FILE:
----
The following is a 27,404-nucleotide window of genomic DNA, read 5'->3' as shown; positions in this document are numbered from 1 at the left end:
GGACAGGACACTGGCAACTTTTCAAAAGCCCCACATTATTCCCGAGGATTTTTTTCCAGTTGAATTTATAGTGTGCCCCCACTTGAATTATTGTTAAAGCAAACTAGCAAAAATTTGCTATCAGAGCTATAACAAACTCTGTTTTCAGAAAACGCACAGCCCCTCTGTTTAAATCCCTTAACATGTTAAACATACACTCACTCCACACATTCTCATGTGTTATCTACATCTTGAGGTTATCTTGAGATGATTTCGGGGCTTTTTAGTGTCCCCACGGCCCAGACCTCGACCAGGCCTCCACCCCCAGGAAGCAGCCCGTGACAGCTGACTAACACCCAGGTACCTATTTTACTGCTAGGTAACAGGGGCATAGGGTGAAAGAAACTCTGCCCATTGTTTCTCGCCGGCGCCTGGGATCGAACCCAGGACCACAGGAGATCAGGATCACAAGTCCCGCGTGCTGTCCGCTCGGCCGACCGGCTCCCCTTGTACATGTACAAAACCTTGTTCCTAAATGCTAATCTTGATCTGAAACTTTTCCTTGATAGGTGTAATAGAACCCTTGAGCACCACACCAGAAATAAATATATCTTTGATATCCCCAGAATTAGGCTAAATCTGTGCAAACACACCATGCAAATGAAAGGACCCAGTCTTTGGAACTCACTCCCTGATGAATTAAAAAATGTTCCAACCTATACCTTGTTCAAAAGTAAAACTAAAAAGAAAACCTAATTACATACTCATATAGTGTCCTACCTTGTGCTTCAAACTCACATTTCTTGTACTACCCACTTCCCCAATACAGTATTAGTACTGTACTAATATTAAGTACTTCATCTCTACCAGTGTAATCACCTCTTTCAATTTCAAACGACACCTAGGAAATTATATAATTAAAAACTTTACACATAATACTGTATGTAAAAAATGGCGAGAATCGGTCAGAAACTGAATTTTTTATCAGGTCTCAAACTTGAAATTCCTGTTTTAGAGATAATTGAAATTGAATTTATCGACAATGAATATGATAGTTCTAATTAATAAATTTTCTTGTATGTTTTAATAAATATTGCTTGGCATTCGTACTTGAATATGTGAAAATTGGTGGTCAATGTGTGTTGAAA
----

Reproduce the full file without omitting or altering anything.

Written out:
The following is a 27,404-nucleotide window of genomic DNA, read 5'->3' as shown; positions in this document are numbered from 1 at the left end:
GGACAGGACACTGGCAACTTTTCAAAAGCCCCACATTATTCCCGAGGATTTTTTTCCAGTTGAATTTATAGTGTGCCCCCACTTGAATTATTGTTAAAGCAAACTAGCAAAAATTTGCTATCAGAGCTATAACAAACTCTGTTTTCAGAAAACGCACAGCCCCTCTGTTTAAATCCCTTAACATGTTAAACATACACTCACTCCACACATTCTCATGTGTTATCTACATCTTGAGGTTATCTTGAGATGATTTCGGGGCTTTTTAGTGTCCCCACGGCCCAGACCTCGACCAGGCCTCCACCCCCAGGAAGCAGCCCGTGACAGCTGACTAACACCCAGGTACCTATTTTACTGCTAGGTAACAGGGGCATAGGGTGAAAGAAACTCTGCCCATTGTTTCTCGCCGGCGCCTGGGATCGAACCCAGGACCACAGGAGATCAGGATCACAAGTCCCGCGTGCTGTCCGCTCGGCCGACCGGCTCCCCTTGTACATGTACAAAACCTTGTTCCTAAATGCTAATCTTGATCTGAAACTTTTCCTTGATAGGTGTAATAGAACCCTTGAGCACCACACCAGAAATAAATATATCTTTGATATCCCCAGAATTAGGCTAAATCTGTGCAAACACACCATGCAAATGAAAGGACCCAGTCTTTGGAACTCACTCCCTGATGAATTAAAAAATGTTCCAACCTATACCTTGTTCAAAAGTAAAACTAAAAAGAAAACCTAATTACATACTCATATAGTGTCCTACCTTGTGCTTCAAACTCACATTTCTTGTACTACCCACTTCCCCAATACAGTATTAGTACTGTACTAATATTAAGTACTTCATCTCTACCAGTGTAATCACCTCTTTCAATTTCAAACGACACCTAGGAAATTATATAATTAAAAACTTTACACATAATACTGTATGTAAAAAATGGCGAGAATCGGTCAGAAACTGAATTTTTTATCAGGTCTCAAACTTGAAATTCCTGTTTTAGAGATAATTGAAATTGAATTTATCGACAATGAATATGATAGTTCTAATTAATAAATTTTCTTGTATGTTTTAATAAATATTGCTTGGCATTCGTACTTGAATATGTGAAAATTGGTGGTCAATGTGTGTTGAAA